Police and protesters got in each other’s faces for about 10 minutes before the tension quelled. Officers stepped back into their observation line, and protesters again blocked the entrance, chanting, ” Sixteen shots and a cover-up!” And, “Hey! Hey! Ho! Ho! Rahm Emanuel has got to go!”
About 10 protesters later made it onto Lake Shore Drive at Michigan Avenue, linking hands and chanting “Sixteen shots!” They halted traffic for about 10 minutes, before police ran toward them. The group then dropped hands and ran, eluding police.
Twenty more protesters blocked the doors of theApple Store, 679 N. Michigan.
“I understand what you guys are doing but I want to shop,” Bruno Behrend of River Forest told them.
“This is an example of white privilege,” someone yelled.
Then La’Mont Williams, 27, told him: “This store is closed because your life matters. We are doing an economic boycott.”
Williams of the Auburn-Gresham neighborhood blocked the door. Behrend and his family eventually gave up and left, prompting cheers from the protesters.
By then, store personnel had made the decision to not let anyone inside.
Protester Anthony D. Bryant, 21, said he felt his activism was needed for the broader public “to come to understand what people are going through.”
“We value our lives more than money in our pockets,” he said.
A man and woman from Omaha, Nebraska, failed to get into the Tommy Bahama store, 520 N. Michigan. They’d been visiting their daughter, who’s a resident in the emergency room at Stroger Hospital.
“This is not right,” said the woman, who declined to give her name. “We didn’t do anything wrong. We just want to shop. This is our right.”
A couple from Carbondale traveled to came to Michigan Avenue Friday to shop at Zara and Sephora. They didn’t get into either. ”How are they going to get out?” Ohlim Kwon wondered about shoppers trapped inside the Zara, where protesters locked arms, saying “Shut it down.”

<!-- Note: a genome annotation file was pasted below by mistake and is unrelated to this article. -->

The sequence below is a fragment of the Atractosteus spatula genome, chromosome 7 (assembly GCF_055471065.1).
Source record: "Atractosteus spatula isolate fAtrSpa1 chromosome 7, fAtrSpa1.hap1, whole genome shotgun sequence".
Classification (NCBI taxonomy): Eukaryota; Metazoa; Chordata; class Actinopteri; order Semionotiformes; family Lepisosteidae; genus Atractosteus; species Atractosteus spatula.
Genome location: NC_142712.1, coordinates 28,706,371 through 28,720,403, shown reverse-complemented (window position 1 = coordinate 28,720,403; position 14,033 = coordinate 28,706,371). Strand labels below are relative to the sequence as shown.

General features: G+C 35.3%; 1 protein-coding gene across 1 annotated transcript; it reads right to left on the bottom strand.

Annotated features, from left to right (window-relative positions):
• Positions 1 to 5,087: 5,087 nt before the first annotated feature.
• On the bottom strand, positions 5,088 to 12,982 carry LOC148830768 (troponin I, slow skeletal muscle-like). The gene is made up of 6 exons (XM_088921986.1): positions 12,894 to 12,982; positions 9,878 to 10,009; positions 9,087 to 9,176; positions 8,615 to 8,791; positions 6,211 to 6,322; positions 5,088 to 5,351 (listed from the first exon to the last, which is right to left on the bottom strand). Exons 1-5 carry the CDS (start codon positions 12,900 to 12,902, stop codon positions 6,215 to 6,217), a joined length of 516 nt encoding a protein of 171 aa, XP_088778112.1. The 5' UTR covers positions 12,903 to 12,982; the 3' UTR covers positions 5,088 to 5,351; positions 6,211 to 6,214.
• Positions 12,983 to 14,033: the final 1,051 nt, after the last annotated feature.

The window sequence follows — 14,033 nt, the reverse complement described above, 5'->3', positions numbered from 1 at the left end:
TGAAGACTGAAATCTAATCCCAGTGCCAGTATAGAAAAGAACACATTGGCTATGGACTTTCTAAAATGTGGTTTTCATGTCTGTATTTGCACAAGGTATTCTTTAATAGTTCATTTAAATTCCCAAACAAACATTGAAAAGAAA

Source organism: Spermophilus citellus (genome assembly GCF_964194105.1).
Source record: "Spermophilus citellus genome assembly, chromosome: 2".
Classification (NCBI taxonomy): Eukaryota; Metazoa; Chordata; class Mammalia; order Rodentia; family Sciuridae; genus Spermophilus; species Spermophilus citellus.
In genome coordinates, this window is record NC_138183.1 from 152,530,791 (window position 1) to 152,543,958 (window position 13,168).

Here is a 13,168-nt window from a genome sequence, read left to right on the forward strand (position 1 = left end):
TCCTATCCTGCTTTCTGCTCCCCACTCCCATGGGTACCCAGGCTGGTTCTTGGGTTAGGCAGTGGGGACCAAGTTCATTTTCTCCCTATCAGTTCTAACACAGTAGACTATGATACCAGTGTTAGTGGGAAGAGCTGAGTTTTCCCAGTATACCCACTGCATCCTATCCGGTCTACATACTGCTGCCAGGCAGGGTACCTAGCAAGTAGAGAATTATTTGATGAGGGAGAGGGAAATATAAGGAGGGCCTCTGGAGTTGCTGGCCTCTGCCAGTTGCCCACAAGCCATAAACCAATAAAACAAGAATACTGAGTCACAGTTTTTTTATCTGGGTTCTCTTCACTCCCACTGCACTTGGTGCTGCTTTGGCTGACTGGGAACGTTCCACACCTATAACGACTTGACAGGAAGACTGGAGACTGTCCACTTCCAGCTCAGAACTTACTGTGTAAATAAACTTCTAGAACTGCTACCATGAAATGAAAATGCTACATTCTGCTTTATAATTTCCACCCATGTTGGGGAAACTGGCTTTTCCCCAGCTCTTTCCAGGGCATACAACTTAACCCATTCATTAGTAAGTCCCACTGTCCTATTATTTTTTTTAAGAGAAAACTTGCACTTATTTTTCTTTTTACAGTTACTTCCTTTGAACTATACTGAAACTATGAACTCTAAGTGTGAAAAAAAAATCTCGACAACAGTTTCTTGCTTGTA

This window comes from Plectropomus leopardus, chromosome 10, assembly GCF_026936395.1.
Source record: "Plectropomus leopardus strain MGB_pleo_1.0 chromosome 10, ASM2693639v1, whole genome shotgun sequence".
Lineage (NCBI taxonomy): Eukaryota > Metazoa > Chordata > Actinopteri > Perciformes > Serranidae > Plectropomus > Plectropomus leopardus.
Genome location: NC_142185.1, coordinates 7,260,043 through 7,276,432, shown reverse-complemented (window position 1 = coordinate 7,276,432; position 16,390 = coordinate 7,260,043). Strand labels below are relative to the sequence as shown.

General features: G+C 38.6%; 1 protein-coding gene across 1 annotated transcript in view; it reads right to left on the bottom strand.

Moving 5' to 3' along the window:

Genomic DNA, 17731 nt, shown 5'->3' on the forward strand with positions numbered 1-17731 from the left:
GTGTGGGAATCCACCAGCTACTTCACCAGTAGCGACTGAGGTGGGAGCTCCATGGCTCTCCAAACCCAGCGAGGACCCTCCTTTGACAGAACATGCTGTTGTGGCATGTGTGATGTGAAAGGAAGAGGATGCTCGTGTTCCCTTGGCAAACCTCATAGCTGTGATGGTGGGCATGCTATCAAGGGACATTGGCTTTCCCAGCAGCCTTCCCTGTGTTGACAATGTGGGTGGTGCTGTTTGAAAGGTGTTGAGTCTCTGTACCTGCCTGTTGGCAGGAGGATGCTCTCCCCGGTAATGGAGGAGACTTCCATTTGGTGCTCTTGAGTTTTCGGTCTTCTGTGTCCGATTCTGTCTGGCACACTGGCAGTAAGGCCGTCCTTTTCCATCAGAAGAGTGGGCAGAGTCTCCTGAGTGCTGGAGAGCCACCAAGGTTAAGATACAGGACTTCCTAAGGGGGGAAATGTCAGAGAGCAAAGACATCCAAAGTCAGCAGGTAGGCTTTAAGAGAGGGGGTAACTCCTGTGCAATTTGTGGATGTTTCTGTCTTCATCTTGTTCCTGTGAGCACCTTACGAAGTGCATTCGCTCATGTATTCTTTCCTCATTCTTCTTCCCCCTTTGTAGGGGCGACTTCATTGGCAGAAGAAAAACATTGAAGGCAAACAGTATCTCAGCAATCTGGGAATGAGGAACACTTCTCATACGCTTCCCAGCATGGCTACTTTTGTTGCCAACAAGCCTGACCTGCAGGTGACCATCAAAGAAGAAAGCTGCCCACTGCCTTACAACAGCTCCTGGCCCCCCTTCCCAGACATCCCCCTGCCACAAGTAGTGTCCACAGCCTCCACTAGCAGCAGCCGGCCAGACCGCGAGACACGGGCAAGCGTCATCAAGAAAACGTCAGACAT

When told about McDonald’s death, they were astounded. “That’s crazy,” Enoch Hwang said of the shooting.
On Tuesday, the Chicago Police released a graphic dashcam video that captured the 16 shots fired by Van Dyke in October 2014. Van Dyke was charged the same day with murder, and is being held without bail in the Cook County Jail.
Outrage and protests followed the court-ordered release of the footage. There were protests in the Loop Tuesday and Wednesday, in addition to Friday’s marches.
James Hinton, a 49-year-old auto worker at the Ford plant on the South Side, came to the Michigan Avenue march with his 9-year-old daughter, Brooklyn. He said he was irate that it took 13 months and the impending release of the videotape to charge Van Dyke and remove him from the force.
Van Dyke was on desk duty, still getting his $84,000 annual salary, until he was charged.
“He stayed on the desk working for a whole year of pay,” Hinton said. “Rahm hollers about the city needing money, taxes and everything else, but those were taxpayer dollars paying [Van Dyke’s] salary.”
“This is my first protest and it feels kind of good to get justice,” Hinton’s daughter said. “It feels exciting.”
Contributing: Mitchell Armentrout